My first job of the year has been to edit the first 10,000 words of a literary sci-fi novel for an author who is querying publishers. It’s an exciting project and is one that requires a light touch. The author has a poetic style, so it’s important my edits deal with what needs doing, while being mindful of rhythm and voice.
Thinking about all of your work you’ve done, which one sticks out most in your mind? Why?
There’s an author who’s been with me for a couple of years, and his world is so familiar to me. When you read a lot and edit a lot, you’re not always going to remember everything. I keep thorough notes on a style sheet to ensure I can get quickly back in the zone whenever an author returns to me with a new book in the same world. But I’m pretty sure that even without my character, setting, and plot notes on my style sheet, I wouldn’t forget this author’s creation. It’s so well realised. It’s an ambitious project that will take several years to complete, and I hope I can continue to be along for the ride. The characters feel like family.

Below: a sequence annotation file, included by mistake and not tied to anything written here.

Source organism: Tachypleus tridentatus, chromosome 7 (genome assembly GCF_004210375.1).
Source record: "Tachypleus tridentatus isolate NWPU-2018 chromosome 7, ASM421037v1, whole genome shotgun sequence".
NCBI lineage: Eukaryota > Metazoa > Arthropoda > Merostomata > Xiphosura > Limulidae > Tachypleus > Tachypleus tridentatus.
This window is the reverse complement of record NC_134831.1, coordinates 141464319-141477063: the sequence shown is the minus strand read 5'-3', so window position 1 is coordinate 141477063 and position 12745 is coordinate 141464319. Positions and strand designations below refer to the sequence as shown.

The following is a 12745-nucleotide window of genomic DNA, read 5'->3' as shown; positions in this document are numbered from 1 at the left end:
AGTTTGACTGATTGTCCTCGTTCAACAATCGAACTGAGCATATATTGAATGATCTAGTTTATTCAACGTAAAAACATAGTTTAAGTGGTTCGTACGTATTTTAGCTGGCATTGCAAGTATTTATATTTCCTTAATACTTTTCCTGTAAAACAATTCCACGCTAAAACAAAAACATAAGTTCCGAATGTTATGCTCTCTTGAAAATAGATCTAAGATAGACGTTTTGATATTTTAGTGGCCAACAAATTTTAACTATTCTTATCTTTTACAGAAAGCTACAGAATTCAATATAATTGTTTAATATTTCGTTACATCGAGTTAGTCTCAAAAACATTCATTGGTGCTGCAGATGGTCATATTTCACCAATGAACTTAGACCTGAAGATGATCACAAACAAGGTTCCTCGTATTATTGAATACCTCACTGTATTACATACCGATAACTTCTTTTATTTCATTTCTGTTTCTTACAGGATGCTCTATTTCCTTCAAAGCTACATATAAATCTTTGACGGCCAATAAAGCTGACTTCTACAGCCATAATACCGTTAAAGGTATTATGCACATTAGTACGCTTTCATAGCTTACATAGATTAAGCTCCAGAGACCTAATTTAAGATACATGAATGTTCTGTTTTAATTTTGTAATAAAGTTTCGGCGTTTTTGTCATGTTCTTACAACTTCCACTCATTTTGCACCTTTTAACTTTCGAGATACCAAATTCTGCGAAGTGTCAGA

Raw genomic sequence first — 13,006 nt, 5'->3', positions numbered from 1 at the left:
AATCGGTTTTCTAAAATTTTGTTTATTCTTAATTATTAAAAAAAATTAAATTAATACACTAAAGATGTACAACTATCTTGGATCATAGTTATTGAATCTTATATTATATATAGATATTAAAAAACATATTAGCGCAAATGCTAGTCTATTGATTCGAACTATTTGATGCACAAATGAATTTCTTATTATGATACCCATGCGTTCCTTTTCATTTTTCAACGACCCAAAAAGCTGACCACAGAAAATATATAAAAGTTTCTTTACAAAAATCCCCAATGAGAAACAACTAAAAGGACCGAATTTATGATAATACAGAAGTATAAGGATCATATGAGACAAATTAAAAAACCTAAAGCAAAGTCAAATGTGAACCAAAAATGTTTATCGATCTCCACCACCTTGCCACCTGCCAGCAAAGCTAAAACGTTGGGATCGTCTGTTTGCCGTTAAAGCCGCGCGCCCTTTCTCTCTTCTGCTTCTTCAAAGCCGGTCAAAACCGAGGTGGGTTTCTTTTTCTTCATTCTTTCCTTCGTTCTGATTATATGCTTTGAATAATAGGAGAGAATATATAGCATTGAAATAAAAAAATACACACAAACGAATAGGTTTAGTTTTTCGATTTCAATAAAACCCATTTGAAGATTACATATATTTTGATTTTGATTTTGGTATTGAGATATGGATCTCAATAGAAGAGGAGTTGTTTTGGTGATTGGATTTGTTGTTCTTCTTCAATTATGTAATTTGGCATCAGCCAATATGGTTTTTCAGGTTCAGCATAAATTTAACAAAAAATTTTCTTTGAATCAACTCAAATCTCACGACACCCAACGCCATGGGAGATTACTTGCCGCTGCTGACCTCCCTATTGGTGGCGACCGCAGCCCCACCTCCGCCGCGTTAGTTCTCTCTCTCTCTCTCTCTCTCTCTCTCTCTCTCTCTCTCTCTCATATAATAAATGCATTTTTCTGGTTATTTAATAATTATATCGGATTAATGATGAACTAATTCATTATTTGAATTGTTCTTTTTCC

Where and when do you create/are you at your most creative?
I respond well to the energy of others around me. I don’t need silence to be able to create. In fact, I find silence quite intimidating. I like the gentle buzz of people at work. I like to hear the scribbling of pens around me, so writers’ groups are an ideal creative space for me.
What’s the best advice you’ve received about creativity?
“If you find yourself asking yourself (and your friends), “Am I really a writer? Am I really an artist?” chances are you are. The counterfeit innovator is wildly self-confident. The real one is scared to death.” Steven Pressfield, The War of Art: Winning the Inner Creative Battle.
What’s your writing soundtrack?
A coffee machine. The whirring of other people’s pens – and my own! A low burr of chatter from elsewhere in the building. Some campanologists down the road rehearsing for an upcoming wedding, or whatever. I write at a community centre on a weekday night. There’s always a nice background buzz that helps me focus on what I’m doing.
For editing, it’s a different matter. I can’t concentrate if anyone’s talking. I need to be in my office, really, listening to the ‘Read Aloud’ function of Microsoft Word through my headphones. And if there’s any other noise I need to cut out – I’m looking at you, neighbours who’ve been having their driveway re-paved! – then I’ll use the ‘Focus’ soundtrack on the Headspace app, which has a resonance that dulls any obnoxious interruptions.
The quickfire round
Sci-fi, fantasy or horror?
Quiet or loud?
Dark or light?
Strict lines or genre blend?
Awards or bestseller?
Fiction or non-fiction?